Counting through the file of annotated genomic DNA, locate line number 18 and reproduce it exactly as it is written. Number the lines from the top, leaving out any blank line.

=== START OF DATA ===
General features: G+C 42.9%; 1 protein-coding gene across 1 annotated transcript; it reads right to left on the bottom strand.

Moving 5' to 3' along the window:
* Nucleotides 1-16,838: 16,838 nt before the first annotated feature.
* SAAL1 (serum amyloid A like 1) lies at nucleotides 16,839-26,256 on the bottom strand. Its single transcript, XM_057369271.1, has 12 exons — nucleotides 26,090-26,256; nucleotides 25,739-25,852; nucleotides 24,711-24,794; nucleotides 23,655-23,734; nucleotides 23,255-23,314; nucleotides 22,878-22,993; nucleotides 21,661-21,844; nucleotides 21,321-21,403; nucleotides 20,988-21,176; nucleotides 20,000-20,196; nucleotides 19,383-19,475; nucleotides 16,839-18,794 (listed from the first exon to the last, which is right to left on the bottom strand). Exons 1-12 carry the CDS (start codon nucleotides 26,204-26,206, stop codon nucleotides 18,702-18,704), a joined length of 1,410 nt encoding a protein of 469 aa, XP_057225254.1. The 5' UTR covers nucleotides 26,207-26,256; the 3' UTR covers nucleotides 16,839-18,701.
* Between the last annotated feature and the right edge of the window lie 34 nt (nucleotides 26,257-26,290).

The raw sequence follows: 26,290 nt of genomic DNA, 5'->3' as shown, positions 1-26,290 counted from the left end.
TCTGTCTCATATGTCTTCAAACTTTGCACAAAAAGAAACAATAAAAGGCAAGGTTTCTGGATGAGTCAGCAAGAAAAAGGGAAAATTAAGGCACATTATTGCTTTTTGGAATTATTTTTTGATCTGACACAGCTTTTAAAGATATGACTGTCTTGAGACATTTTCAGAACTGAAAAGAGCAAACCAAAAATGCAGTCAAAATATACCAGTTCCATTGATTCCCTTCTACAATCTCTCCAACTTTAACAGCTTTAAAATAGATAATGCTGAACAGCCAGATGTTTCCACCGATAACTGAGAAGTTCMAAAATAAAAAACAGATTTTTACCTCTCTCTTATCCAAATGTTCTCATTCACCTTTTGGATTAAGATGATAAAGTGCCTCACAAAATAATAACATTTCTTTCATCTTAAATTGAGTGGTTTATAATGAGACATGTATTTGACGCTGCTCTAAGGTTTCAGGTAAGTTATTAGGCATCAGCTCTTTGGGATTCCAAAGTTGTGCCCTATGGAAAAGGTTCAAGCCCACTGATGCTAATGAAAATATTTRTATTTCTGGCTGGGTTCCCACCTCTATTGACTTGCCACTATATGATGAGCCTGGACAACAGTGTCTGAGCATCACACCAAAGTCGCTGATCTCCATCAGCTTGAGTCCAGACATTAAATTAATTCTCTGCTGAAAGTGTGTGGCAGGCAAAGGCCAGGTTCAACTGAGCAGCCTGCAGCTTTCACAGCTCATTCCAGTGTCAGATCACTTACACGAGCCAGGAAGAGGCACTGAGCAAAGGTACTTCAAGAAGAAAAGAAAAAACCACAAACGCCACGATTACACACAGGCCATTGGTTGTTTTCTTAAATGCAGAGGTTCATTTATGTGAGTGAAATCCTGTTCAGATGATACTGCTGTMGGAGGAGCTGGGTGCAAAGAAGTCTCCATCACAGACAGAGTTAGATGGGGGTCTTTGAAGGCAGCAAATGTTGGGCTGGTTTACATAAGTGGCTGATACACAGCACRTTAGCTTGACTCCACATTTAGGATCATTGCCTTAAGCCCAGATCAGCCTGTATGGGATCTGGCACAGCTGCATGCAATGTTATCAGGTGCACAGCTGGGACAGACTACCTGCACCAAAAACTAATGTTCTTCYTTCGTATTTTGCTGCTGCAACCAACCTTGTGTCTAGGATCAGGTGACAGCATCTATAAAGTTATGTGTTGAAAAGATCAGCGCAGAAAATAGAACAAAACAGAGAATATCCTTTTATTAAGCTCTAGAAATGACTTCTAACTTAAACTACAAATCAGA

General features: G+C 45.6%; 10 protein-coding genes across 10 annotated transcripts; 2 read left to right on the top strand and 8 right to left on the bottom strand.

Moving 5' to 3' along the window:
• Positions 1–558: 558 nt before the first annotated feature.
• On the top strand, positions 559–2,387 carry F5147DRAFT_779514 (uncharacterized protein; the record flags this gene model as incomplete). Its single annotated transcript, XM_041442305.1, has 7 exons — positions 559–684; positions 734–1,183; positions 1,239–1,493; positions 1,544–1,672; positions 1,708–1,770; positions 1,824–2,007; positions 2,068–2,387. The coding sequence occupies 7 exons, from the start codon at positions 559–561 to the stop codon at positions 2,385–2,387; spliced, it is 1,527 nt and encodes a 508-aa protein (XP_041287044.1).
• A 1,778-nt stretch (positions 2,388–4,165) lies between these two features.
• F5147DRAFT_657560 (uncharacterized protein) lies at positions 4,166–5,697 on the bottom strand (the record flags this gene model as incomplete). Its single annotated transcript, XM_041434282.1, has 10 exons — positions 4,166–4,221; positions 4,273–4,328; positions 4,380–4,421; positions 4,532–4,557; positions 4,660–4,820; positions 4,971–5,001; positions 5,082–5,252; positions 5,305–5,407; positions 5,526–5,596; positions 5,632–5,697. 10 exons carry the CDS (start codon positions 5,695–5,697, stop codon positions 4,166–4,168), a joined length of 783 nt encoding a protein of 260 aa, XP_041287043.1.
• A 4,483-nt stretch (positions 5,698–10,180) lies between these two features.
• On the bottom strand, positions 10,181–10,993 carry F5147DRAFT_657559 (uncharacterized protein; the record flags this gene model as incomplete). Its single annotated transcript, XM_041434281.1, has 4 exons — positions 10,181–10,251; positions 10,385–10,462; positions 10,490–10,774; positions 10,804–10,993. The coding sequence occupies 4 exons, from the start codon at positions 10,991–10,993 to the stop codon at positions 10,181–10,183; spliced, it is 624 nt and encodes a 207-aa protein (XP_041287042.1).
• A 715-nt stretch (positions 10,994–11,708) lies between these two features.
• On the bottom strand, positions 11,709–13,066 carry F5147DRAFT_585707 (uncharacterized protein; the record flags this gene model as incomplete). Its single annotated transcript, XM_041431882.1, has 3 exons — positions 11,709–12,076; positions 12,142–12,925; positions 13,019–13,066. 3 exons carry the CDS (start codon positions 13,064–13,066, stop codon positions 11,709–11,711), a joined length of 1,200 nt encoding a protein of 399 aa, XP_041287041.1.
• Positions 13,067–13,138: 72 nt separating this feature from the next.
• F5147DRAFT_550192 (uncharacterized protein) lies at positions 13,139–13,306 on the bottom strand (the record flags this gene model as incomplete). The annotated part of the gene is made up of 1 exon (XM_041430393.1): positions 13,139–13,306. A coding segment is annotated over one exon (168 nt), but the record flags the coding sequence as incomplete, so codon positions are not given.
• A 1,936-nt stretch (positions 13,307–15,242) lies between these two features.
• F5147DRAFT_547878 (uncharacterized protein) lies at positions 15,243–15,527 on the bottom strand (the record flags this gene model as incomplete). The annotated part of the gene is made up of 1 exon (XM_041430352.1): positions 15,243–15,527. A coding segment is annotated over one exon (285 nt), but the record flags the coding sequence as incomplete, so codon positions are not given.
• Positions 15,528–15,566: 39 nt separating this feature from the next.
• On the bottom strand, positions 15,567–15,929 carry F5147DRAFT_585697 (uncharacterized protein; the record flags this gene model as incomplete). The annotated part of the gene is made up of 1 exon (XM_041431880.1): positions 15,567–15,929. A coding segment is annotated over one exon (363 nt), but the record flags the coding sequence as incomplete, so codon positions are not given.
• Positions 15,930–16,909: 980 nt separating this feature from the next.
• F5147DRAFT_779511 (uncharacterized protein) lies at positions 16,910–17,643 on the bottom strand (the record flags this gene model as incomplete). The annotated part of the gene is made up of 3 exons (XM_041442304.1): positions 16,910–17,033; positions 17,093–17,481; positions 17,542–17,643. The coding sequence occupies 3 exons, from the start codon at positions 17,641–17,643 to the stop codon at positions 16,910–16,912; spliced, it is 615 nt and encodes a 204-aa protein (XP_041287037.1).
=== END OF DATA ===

• Positions 13,067–13,138: 72 nt separating this feature from the next.